"Jimmy was the smartest guy [at the] dinner. Then he later offered a job. So, yes. Jimmy is brilliant. One guy, and he has the entire pro-Beijing crowd wetting their underwear."

Of his role, Simon says: "My job is to make money for Next Media and Mr Lai. I try my best, and we are profitable despite all the pressures. It is no small feat."

The leaks show Simon also takes care of private equity, property and hotel investments for the Lai family, as well as Next's advertising and sales strategies.

He has a packed diary and travels frequently. Speaking of work-life balance, Simon says: "I have an incredible wife. And we focus on [our two] kids. I have little life out of work and family. We are home people. This is helped by [the fact] no clubs will let me in and no one invites me to all those silly damn banquets. There are upsides to having the united front dislike you."

Simon says he is used to criticism and it has not affected his work at Next Media. He once wrote of his role at Next: "We are pro-democracy…It is my job and I like the side I work for."

"Mr Lai is secure in his beliefs and truly respects others. At the end of all of this his only real concern about the attacks is for staff. No one except the most hardcore pro-China folks think we did something wrong," Simon adds.

"My friends jokingly call me the walking unemployed. When this broke out, my brother sent me a picture of the tractor I used to work on [at] our farm as a teenager. So when I am more damage than use to Jimmy, I will do the right thing. And you will find me working on that old Ford tractor."

He insists he is not anti-China. "The world has changed and China wants to be a nation taken as an equal. That means more openness, more transparency, and less use for shoe-shining Hong Kong bootlicks.

"The glass is not halfway empty in terms of freedom in China, but [half] full and rising. China will develop its own political system, and I expect it will work. Think what our kids will see in China, it will be awesome," says Simon, adding: "And for the record, I still travel [on the mainland]."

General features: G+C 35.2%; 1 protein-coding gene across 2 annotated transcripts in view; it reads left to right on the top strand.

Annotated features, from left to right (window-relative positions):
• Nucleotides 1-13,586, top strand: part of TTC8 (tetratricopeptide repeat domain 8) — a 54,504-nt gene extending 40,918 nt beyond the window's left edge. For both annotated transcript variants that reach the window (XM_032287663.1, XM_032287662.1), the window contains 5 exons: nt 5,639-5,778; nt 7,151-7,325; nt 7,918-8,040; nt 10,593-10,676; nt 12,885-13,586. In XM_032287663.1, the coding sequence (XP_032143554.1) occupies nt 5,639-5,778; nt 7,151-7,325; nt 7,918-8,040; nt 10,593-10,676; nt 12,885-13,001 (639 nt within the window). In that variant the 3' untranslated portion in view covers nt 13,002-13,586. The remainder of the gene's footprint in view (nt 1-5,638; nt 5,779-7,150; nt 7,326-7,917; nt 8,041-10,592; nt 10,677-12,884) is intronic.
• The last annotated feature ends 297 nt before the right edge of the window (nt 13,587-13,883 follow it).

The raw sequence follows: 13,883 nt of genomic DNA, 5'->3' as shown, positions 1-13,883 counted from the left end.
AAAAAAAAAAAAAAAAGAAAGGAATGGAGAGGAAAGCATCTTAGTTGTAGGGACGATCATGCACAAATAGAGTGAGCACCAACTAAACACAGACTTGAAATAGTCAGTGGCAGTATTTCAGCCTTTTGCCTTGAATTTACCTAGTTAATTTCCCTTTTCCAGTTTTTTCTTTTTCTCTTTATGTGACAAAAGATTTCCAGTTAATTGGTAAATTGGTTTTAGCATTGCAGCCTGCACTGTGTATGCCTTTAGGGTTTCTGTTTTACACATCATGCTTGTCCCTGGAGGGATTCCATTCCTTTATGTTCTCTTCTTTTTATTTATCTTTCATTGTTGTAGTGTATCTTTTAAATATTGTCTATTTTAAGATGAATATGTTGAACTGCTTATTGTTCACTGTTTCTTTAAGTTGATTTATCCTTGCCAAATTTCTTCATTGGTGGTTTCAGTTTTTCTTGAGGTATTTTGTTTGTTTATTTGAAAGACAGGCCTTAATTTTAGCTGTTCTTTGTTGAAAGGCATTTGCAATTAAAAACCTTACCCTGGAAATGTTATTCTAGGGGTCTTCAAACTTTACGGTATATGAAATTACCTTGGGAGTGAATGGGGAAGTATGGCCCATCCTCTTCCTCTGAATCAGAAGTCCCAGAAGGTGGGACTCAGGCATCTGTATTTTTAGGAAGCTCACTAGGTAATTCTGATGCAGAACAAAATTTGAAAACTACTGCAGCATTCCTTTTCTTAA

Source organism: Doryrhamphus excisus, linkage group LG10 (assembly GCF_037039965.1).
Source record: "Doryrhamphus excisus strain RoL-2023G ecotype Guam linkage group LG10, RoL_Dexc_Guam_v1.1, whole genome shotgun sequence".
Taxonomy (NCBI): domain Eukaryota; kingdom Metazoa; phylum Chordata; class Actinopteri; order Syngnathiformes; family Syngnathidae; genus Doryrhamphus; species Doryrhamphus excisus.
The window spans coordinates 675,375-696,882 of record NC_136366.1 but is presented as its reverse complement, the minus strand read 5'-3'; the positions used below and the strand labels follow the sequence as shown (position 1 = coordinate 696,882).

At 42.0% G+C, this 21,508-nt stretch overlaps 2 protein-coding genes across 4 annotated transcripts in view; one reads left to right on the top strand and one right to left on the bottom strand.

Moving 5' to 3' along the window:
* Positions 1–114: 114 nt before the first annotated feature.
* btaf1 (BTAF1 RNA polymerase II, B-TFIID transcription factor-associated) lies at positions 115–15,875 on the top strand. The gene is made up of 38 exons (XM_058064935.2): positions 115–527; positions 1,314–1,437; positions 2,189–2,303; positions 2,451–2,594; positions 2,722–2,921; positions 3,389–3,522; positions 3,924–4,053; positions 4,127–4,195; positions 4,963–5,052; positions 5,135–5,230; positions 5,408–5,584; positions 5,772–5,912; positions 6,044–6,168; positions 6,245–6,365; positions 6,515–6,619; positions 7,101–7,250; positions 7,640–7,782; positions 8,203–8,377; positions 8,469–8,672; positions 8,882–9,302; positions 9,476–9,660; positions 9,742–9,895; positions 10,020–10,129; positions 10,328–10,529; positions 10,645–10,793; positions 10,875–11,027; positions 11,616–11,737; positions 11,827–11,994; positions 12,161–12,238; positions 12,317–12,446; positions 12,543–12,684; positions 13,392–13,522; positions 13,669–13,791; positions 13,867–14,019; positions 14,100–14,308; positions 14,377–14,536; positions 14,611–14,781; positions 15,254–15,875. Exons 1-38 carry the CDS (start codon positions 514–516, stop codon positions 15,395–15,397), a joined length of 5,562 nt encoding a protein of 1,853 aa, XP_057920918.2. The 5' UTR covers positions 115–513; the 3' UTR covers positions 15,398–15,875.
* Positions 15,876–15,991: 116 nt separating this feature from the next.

Despite his praise for Lai, there was an indication that their relations once turned sour. In a leaked draft of a letter to Lai in September 2007, he complained: "I have operated with great autonomy since I joined in 2000. Those rules have changed… There were never any written rules for what we undertook. And I have never asked for any as I thought there was a common understanding of my role."

Simon expressed his intention to resign, citing a "business disagreement".

A former colleague of his at Next Media, Cheng Ming-yan, who joined Apple Daily in 1995 and became chief editor in 2006, said: "Mark is a friendly and nice guy. He is definitely the right-hand man of Lai, taking care of Lai's other investments and businesses. But he never touched editorial affairs.

"He is very American. I mean, Americans speak quickly. He is big, too. Sometimes when we ran into each other in the building, I would tease him and ask him to go on a diet."

Democratic Party lawmaker Albert Ho Chun-yan, a friend of Lai's, said: "My impression is that Simon is very familiar with financial and political issues. Lai is, of course, his boss, but he seems to work independently and I seldom see him escort Lai. … Lai often wants to be on his own."


Mark Simon

Age: 50

Family: Married with two children

Education: East Carolina University; National Defence Intelligence College; Georgetown University

Career: 1987-91, US Navy analyst; 1991-93, Sea-Land Service, manager; 1994-95, K-Line Shipping, global accounts manager; Trans-Pacific Lines, chief operating officer; 2000-present, Next Media, senior executive

Politics: Republican. Vice-chairman and later chairman, Republicans Abroad Hong Kong, 2002-2005

Enjoys: Red wine, Cuban cigars